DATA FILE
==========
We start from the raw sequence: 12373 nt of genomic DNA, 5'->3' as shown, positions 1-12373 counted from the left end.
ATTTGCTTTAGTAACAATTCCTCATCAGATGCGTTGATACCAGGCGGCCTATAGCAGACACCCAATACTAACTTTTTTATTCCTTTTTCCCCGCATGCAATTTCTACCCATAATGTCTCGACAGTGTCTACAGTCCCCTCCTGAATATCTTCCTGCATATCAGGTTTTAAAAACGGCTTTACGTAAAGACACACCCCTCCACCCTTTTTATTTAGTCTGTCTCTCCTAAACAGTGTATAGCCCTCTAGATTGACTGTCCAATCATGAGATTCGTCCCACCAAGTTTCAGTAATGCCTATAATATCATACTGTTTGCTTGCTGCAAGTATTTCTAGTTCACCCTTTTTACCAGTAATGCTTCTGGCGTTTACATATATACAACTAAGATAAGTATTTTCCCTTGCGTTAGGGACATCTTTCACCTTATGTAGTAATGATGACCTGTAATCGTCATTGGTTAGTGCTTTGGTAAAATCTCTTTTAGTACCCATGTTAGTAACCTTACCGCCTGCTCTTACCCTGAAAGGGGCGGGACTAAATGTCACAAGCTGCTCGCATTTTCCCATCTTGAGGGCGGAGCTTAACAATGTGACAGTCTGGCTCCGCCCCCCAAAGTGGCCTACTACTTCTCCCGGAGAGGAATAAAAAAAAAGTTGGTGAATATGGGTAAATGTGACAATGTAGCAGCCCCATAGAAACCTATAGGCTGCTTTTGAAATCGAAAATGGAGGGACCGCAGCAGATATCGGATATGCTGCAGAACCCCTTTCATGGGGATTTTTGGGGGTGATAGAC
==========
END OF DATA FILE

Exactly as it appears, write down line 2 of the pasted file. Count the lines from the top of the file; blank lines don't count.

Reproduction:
ATTTGCTTTAGTAACAATTCCTCATCAGATGCGTTGATACCAGGCGGCCTATAGCAGACACCCAATACTAACTTTTTTATTCCTTTTTCCCCGCATGCAATTTCTACCCATAATGTCTCGACAGTGTCTACAGTCCCCTCCTGAATATCTTCCTGCATATCAGGTTTTAAAAACGGCTTTACGTAAAGACACACCCCTCCACCCTTTTTATTTAGTCTGTCTCTCCTAAACAGTGTATAGCCCTCTAGATTGACTGTCCAATCATGAGATTCGTCCCACCAAGTTTCAGTAATGCCTATAATATCATACTGTTTGCTTGCTGCAAGTATTTCTAGTTCACCCTTTTTACCAGTAATGCTTCTGGCGTTTACATATATACAACTAAGATAAGTATTTTCCCTTGCGTTAGGGACATCTTTCACCTTATGTAGTAATGATGACCTGTAATCGTCATTGGTTAGTGCTTTGGTAAAATCTCTTTTAGTACCCATGTTAGTAACCTTACCGCCTGCTCTTACCCTGAAAGGGGCGGGACTAAATGTCACAAGCTGCTCGCATTTTCCCATCTTGAGGGCGGAGCTTAACAATGTGACAGTCTGGCTCCGCCCCCCAAAGTGGCCTACTACTTCTCCCGGAGAGGAATAAAAAAAAAGTTGGTGAATATGGGTAAATGTGACAATGTAGCAGCCCCATAGAAACCTATAGGCTGCTTTTGAAATCGAAAATGGAGGGACCGCAGCAGATATCGGATATGCTGCAGAACCCCTTTCATGGGGATTTTTGGGGGTGATAGAC